Modern Families; Outdated Laws

June 21, 2007

by John C. Goodman, Ph.D.

Testimony for Submission to the
House Education & Labor Subcommittee on
Workforce Protections

Balancing Work and Family: What Policies Best Support America's Families

Hearing held on June 21, 2007.

 

Madam Chairwoman and members of the Subcommittee, please accept my comments for the record regarding the June 21, 2007, hearing regarding policies that will best support America's Families.

The most significant economic and social change in the past half-century has been the movement of women into the labor market.  Since the 1950s, the labor participation rate of women ages 25 to 55 years has increased more than 75 percent.  Today, more than 60 percent of mothers with children under the age of six are working.  Families with both spouses in the labor market now constitute almost two-thirds of all married couples.  Yet the tax law, pension law, social insurance policies and laws governing employee benefits assume women never left the home.

As such, the most important problems faced by middle-income working families today are not problems that arise from the nature of our economic system.  Instead they are problems caused by outdated public policies.  The basic structure of tax law, labor law, employee benefits law and a host of other institutions was formulated 50 or 60 years ago by policymakers who made assumptions about how life would be lived.  From top to bottom, key public policies were based on the assumption that:

  • Workers would work for the same employer throughout their work lives.
  • Men and women would marry and stay married; and throughout their working years the husband would be a full-time worker and the wife would be a full-time homemaker.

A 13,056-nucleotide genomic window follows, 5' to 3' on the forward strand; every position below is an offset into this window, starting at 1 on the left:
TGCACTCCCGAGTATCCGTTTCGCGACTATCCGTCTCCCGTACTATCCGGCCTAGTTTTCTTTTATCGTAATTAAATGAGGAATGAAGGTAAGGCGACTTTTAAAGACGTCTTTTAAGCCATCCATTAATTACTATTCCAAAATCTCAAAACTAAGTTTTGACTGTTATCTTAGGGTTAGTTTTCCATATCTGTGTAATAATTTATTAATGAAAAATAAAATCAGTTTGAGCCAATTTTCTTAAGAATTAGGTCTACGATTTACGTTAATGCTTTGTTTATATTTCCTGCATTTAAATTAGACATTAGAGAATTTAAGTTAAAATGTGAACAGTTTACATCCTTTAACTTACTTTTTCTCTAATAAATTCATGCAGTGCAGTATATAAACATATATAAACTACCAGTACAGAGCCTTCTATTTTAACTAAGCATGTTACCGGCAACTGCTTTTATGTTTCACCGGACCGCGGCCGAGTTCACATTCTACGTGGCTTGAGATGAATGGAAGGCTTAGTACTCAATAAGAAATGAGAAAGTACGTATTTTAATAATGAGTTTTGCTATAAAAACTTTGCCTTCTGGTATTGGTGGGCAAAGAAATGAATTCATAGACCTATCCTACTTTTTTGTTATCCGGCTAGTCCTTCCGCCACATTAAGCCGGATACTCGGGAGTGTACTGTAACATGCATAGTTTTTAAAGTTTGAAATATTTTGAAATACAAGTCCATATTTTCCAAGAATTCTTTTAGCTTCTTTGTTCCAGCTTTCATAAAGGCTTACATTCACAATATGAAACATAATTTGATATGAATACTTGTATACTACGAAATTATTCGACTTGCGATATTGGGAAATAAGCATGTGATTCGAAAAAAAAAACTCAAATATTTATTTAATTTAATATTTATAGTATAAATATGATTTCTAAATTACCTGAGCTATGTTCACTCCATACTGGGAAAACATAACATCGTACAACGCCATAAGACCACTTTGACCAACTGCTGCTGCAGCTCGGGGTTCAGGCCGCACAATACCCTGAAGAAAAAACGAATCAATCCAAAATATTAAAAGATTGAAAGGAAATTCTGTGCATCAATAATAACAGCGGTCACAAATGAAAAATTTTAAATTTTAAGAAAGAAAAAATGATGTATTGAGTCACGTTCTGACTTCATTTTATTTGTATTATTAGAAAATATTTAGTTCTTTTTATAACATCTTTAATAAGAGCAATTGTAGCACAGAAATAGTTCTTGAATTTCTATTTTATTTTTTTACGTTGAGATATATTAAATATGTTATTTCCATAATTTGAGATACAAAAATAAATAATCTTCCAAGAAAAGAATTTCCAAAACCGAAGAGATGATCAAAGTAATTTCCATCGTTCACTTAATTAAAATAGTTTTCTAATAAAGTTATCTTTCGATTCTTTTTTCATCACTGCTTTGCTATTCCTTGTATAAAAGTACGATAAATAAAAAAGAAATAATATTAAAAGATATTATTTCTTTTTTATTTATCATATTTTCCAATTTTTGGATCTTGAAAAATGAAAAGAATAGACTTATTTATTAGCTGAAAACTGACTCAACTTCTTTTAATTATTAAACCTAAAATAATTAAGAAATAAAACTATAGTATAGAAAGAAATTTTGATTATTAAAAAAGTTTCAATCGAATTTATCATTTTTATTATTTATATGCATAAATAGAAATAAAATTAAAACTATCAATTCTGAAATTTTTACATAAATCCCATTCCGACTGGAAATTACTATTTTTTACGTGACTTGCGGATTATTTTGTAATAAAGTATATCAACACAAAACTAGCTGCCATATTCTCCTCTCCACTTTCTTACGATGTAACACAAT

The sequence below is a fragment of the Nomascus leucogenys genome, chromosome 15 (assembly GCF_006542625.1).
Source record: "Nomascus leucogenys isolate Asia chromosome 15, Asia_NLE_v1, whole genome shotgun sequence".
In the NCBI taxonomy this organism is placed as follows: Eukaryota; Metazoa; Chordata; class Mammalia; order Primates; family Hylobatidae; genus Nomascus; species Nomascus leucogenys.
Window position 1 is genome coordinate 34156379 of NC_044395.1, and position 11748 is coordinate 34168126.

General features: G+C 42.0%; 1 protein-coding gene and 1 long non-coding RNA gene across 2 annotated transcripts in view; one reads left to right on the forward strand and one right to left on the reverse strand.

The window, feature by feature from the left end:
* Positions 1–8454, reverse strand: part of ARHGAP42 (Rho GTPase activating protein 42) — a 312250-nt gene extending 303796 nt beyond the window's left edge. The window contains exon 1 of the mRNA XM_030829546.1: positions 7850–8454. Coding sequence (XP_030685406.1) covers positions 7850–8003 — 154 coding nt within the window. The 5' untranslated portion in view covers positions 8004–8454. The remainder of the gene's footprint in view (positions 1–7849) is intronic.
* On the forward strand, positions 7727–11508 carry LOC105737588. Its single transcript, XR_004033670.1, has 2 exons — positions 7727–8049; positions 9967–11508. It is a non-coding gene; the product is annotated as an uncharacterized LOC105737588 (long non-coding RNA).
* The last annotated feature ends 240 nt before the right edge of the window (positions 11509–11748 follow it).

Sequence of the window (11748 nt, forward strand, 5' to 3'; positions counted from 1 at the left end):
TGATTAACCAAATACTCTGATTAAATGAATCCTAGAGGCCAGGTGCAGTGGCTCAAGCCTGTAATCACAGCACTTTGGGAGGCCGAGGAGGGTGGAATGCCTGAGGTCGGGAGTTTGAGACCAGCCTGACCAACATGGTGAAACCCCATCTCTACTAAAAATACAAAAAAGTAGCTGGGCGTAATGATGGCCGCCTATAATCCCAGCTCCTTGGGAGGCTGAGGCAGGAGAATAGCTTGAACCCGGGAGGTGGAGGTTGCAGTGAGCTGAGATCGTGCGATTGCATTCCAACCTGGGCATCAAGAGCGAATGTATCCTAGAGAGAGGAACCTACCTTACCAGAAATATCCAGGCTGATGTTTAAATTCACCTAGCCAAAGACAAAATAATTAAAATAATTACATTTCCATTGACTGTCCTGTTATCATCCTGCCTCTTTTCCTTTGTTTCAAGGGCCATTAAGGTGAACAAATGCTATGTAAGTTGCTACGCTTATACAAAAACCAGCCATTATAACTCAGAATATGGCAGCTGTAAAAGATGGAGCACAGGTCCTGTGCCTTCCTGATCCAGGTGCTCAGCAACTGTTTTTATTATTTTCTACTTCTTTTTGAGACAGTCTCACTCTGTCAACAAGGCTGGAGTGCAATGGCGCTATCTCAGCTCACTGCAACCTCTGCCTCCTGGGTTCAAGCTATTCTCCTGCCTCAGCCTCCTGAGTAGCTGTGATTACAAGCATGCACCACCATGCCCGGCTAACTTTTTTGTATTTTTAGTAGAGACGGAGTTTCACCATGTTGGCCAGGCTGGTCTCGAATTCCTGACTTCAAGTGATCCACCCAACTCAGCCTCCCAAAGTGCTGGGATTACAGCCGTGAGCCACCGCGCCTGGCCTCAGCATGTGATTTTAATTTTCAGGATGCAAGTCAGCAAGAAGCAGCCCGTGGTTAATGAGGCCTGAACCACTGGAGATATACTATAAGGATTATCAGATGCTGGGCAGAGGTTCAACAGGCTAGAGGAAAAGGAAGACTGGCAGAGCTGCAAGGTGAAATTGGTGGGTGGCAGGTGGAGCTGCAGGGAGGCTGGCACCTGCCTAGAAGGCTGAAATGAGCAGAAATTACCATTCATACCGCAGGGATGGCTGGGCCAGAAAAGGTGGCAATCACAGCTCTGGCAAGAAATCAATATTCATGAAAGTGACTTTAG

Clearly, these assumptions no longer describe the world in which we live.  Accordingly, institutions designed for the 20th century are unworkable and inadequate for the 21st century. 

Adjusting to a Mobile Labor Market

One of the remarkable changes in the workforce over the past several decades is the rise in labor force mobility.  Today, workers have held an average of 10.5 different jobs by the time they reach age 40.  Traditional employee pension and health benefits are ill-suited for this environment.  For example, opportunities to save for retirement are very dependent on where people work - and whether they work.

Retirement Benefits. Since World War II, the dominant form of retirement plan provided by employers has been the defined benefit pension. Employees acquire pension benefits based on their wages and years of service to the company. These plans work well for people who stay with the same employer, but they do not work well for employees who switch jobs. The reason: Under typical benefit formulas, workers sacrifice substantial benefits if they switch employers frequently throughout their career, even though they remain fully employed for their entire work lives and fully vested in every plan they enroll in.

Unlike defined benefit plans, defined contribution plans such as 401(k)s and 403(b)s promise no specific benefit at retirement. The employee has ownership rights over the assets in a specific account and is entitled to the full accumulation.  Unlike defined benefit pensions, these accounts are portable: They follow the worker from job to job.

There are a number of ways to make 401(k) plans work better.  These reforms - initially developed and proposed by the National Center for Policy Analysis and the Brookings Institution and passed by Congress in 2006 - include automatic enrollment of new employees in 401(k) plans, automatic escalation of contributions and diversified portfolios.

Workers who do not have access to a 401(k) plan may make contributions to an Individual Retirement Account (IRA). However, the contribution limits are lower and there are also income limits. Participants in an employer-sponsored 401(k) plan can contribute up to $15,000, while nonparticipants can contribute only $4,000 ($5,000 if age 50 or older) to a tax-advantaged IRA (both Roth and traditional IRAs).